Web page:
Apple likes to control when it releases information to the public. That's why it doesn't present at trade shows anymore, but schedules its own events on its own schedule.
There's just one catch: As a public company, Apple is obligated to release quarterly earnings reports, as it did Monday. And its presence in the financial sector means it needs to explain its business to analysts, at least a little bit. This is why we get a little piece of delight every three months: A phone call featuring CEO Tim Cook and CFO Luca Maestri talking to a small group of Wall Street analysts.
Given Apple's tendency to keep its executives on message, this call could easily be a snooze. But it's not, I suspect because it has become an effective tool for Apple to explain parts of its business--and yes, there's some spin involved too--to the financial community. Every analyst call has a few tantalizing tidbits, and Monday's was no exception. For me, the two highlight topics were China and iPad.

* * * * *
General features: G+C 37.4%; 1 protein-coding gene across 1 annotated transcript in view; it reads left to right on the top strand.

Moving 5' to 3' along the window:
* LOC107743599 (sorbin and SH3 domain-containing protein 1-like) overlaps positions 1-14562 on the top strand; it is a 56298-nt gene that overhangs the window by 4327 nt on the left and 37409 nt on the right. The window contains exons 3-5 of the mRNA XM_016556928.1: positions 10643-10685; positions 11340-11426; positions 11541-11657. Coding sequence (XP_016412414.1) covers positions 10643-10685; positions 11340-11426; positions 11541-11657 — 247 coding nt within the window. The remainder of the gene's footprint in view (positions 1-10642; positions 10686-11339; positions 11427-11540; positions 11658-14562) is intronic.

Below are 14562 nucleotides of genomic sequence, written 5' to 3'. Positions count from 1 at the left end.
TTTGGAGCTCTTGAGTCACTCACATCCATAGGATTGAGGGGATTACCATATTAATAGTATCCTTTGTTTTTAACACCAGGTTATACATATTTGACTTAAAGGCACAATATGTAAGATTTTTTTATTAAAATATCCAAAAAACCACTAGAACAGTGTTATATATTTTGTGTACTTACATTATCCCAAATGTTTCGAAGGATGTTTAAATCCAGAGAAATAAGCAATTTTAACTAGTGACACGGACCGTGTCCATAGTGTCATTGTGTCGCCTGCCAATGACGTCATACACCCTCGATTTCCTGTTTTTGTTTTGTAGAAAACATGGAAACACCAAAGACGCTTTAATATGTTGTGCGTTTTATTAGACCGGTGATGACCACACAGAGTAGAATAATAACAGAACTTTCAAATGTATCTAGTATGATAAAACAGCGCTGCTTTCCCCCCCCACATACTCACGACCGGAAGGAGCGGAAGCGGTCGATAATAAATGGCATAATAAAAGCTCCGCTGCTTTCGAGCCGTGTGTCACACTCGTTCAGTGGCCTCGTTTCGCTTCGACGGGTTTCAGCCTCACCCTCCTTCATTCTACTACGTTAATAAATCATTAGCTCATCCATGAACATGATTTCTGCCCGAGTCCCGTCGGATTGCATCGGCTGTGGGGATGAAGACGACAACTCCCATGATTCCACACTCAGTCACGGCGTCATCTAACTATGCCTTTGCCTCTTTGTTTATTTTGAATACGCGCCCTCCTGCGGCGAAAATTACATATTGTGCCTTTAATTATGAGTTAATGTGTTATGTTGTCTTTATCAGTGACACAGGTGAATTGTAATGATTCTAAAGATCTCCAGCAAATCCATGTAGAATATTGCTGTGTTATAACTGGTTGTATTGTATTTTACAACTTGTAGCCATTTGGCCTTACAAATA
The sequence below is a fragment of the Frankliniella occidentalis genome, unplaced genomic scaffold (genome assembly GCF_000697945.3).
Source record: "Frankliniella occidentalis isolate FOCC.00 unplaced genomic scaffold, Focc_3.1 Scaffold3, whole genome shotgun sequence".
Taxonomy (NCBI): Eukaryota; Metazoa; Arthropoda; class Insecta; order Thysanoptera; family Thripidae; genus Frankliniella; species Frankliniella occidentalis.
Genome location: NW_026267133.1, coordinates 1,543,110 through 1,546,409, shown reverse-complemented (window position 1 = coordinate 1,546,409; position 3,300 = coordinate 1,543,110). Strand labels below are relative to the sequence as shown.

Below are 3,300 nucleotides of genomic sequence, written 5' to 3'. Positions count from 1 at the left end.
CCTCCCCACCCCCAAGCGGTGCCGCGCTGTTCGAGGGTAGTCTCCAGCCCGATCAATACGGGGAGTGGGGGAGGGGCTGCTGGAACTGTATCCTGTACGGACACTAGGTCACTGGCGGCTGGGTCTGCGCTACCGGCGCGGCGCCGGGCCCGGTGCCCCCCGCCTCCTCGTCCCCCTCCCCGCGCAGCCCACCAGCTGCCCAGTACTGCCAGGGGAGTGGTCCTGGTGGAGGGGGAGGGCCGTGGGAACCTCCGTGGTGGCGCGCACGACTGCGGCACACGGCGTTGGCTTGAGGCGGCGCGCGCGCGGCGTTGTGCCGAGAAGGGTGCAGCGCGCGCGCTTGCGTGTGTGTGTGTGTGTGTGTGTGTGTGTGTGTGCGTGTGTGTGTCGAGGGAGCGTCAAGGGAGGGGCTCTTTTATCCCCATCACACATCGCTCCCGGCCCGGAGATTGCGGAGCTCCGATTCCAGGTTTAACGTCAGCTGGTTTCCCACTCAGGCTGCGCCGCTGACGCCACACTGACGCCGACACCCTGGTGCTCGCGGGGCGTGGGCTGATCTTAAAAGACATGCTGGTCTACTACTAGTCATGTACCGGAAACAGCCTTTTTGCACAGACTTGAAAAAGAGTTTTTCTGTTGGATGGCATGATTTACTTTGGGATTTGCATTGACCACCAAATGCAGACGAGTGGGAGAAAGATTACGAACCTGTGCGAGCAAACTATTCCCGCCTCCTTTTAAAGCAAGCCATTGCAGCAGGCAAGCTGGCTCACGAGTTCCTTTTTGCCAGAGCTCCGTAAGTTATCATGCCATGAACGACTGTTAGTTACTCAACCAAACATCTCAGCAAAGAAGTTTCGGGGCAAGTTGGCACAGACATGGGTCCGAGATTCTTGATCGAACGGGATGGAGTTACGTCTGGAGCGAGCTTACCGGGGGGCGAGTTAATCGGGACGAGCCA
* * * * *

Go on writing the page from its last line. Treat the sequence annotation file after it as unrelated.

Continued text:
Apple and China: BFFs
There was a time when people made the case that Apple absolutely couldn't make it in China. Its products were too expensive, it couldn't compete with Chinese tech companies who better understood the local landscape... that sort of thing.
Welp. Apple's year-over-year growth in China has outpaced any other region for eight of the past ten quarters, and has exploded in the first six months of this year, with year-over-year growth of nearly 75 percent. This past quarter, Apple had record revenues in China, with 70 percent year-over-year iPhone growth.
The App Store has doubled in China in the past year, and Chinese developers have made $2.5 billion in revenue in the past year from the App Store. Apple's online store revenue has tripled in the last year.
And it's not just the iPhone that's doing well for Apple in China: Mac sales were up 31 percent and the iPad had its best quarter ever there, both in markets that are projected to be down overall. "Once again, bucking the tide," as Cook said. "Everything you look at in China was extremely good."
China's a vitally important market, and Apple is giving it the attention it deserves. Sometimes it seems like using the word country to describe China does us all a disservice, because China's population is enormous. It's nearly twice that of all of Europe. It's more than four times the population of the United States.
And within that population is a rapidly growing middle class that Apple is targeting--and finding great success. As Cook said Monday:
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